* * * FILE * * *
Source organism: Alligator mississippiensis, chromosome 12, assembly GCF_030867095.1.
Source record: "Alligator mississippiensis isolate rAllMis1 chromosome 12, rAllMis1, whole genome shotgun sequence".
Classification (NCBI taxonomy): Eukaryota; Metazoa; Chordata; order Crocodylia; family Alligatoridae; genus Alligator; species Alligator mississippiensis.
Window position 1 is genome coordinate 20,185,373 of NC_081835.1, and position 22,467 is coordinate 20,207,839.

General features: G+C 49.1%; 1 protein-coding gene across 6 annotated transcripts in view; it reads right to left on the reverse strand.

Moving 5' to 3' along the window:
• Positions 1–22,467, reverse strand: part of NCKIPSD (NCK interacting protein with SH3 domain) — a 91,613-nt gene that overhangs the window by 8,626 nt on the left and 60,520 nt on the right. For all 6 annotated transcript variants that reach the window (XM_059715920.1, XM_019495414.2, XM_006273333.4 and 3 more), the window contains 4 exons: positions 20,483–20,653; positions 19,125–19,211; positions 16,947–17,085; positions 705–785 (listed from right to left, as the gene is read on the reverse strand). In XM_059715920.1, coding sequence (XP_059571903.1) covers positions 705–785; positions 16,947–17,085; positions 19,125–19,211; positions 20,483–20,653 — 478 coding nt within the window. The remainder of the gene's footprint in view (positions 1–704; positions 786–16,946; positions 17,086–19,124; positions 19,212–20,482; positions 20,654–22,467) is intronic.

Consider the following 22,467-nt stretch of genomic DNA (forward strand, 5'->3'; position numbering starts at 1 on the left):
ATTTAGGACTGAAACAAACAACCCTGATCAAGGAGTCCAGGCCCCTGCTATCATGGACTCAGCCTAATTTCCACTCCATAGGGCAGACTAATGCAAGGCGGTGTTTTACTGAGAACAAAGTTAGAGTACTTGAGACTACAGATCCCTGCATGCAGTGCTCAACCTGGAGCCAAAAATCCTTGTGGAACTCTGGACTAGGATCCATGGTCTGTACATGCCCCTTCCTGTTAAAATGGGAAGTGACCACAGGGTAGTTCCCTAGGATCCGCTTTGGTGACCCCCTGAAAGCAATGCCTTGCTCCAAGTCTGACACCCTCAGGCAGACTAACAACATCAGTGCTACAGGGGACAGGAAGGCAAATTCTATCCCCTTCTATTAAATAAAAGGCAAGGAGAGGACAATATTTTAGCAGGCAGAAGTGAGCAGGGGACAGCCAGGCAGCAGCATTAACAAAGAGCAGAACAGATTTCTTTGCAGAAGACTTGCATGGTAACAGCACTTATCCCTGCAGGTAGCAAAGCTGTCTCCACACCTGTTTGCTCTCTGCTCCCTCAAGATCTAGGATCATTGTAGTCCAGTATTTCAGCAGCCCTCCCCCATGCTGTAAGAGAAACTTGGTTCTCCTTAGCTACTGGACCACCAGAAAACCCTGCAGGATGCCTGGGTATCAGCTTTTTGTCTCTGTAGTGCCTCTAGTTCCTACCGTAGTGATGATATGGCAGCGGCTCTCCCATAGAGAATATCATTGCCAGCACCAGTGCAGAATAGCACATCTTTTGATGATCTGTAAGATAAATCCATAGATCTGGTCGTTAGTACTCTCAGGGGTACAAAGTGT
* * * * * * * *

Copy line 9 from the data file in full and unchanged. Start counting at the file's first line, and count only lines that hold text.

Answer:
ATTTAGGACTGAAACAAACAACCCTGATCAAGGAGTCCAGGCCCCTGCTATCATGGACTCAGCCTAATTTCCACTCCATAGGGCAGACTAATGCAAGGCGGTGTTTTACTGAGAACAAAGTTAGAGTACTTGAGACTACAGATCCCTGCATGCAGTGCTCAACCTGGAGCCAAAAATCCTTGTGGAACTCTGGACTAGGATCCATGGTCTGTACATGCCCCTTCCTGTTAAAATGGGAAGTGACCACAGGGTAGTTCCCTAGGATCCGCTTTGGTGACCCCCTGAAAGCAATGCCTTGCTCCAAGTCTGACACCCTCAGGCAGACTAACAACATCAGTGCTACAGGGGACAGGAAGGCAAATTCTATCCCCTTCTATTAAATAAAAGGCAAGGAGAGGACAATATTTTAGCAGGCAGAAGTGAGCAGGGGACAGCCAGGCAGCAGCATTAACAAAGAGCAGAACAGATTTCTTTGCAGAAGACTTGCATGGTAACAGCACTTATCCCTGCAGGTAGCAAAGCTGTCTCCACACCTGTTTGCTCTCTGCTCCCTCAAGATCTAGGATCATTGTAGTCCAGTATTTCAGCAGCCCTCCCCCATGCTGTAAGAGAAACTTGGTTCTCCTTAGCTACTGGACCACCAGAAAACCCTGCAGGATGCCTGGGTATCAGCTTTTTGTCTCTGTAGTGCCTCTAGTTCCTACCGTAGTGATGATATGGCAGCGGCTCTCCCATAGAGAATATCATTGCCAGCACCAGTGCAGAATAGCACATCTTTTGATGATCTGTAAGATAAATCCATAGATCTGGTCGTTAGTACTCTCAGGGGTACAAAGTGT